Language-Group Differences in Very Early Retirement in Finland
AbstractThe purpose of this paper is to study very early retirement as an indicator for bad health, with focus on a comparison between the two language groups in Finland. Extensive longitudinal data are analysed with the help of random effects probit models. As expected from previous studies of mortality differences, the rate of retirement is lower among Swedish-speakers than among Finnish-speakers, and this cannot be attributed to socio-demographic and regional factors. Swedish-speaking males have a risk of very early retirement that is about 25 per cent lower than that of Finnish-speaking males. Among females the corresponding difference is about 15 per cent. Our results also suggest that not accounting for unobserved individual heterogeneity will bias the effect of native language downwards.
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Bibliographic InfoPaper provided by International Conferences on Panel Data in its series 10th International Conference on Panel Data, Berlin, July 5-6, 2002 with number A2-3.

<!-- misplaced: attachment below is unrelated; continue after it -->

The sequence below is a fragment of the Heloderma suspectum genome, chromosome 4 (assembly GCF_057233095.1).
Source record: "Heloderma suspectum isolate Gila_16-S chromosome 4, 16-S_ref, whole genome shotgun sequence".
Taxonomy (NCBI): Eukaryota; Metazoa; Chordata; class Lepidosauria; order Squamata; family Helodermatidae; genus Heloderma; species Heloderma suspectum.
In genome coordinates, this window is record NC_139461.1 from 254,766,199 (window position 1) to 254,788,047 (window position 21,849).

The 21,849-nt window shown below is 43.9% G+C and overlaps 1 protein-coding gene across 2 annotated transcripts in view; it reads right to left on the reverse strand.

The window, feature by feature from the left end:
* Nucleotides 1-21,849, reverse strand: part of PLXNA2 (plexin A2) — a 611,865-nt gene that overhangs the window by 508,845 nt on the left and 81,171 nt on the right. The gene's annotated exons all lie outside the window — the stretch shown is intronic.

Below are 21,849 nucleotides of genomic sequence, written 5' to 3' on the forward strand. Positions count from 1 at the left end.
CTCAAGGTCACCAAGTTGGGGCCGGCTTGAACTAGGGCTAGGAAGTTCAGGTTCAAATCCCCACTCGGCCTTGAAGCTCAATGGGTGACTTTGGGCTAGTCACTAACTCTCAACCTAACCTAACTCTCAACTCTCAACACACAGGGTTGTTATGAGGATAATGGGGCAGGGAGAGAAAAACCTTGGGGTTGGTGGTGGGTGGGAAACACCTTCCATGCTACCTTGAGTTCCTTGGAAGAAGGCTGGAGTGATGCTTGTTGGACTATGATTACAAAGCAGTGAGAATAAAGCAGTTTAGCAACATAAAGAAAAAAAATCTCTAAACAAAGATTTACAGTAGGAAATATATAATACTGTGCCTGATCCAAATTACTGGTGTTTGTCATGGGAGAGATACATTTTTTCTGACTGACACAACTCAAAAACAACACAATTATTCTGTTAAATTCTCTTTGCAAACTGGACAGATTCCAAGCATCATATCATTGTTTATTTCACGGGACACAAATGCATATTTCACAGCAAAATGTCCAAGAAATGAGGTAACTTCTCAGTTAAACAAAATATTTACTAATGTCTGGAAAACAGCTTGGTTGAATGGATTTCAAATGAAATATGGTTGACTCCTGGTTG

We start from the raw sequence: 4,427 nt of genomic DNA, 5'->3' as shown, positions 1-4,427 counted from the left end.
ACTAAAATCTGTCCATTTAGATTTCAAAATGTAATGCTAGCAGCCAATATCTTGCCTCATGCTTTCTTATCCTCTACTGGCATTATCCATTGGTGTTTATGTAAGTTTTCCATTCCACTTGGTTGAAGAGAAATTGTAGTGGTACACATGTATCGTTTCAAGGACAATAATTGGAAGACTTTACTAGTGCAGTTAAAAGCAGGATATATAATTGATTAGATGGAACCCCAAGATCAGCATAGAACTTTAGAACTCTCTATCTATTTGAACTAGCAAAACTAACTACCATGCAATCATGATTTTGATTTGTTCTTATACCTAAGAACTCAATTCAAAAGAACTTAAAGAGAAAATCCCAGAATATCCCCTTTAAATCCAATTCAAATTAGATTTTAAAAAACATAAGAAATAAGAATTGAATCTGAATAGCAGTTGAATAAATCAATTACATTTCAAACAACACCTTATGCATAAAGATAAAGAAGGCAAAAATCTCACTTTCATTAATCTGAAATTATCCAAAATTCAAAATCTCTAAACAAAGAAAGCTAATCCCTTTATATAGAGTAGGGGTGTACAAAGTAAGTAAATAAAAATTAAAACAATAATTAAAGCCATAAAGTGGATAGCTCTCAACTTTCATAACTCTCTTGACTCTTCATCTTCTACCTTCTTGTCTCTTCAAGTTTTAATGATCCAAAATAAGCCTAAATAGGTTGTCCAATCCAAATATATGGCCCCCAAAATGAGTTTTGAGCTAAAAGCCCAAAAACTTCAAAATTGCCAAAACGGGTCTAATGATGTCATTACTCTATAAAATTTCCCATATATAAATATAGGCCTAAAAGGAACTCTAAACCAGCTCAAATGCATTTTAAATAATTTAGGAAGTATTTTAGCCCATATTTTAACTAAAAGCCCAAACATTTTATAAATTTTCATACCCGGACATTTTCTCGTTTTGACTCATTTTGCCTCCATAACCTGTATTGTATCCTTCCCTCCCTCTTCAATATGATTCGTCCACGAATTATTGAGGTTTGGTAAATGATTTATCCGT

Date of creation: Mar 2002
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native language; early retirement; health; unobserved heterogeneity;
Find related papers by JEL classification:
- J15 - Labor and Demographic Economics - - Demographic Economics - - - Economics of Minorities, Races, Indigenous Peoples, and Immigrants; Non-labor Discrimination
- I10 - Health, Education, and Welfare - - Health - - - General
- C23 - Mathematical and Quantitative Methods - - Single Equation Models; Single Variables - - - Models with Panel Data; Spatio-temporal Models
This paper has been announced in the following NEP Reports:
- NEP-ALL-2002-07-04 (All new papers)
- NEP-DCM-2002-07-04 (Discrete Choice Models)
- NEP-LAB-2002-07-04 (Labour Economics)
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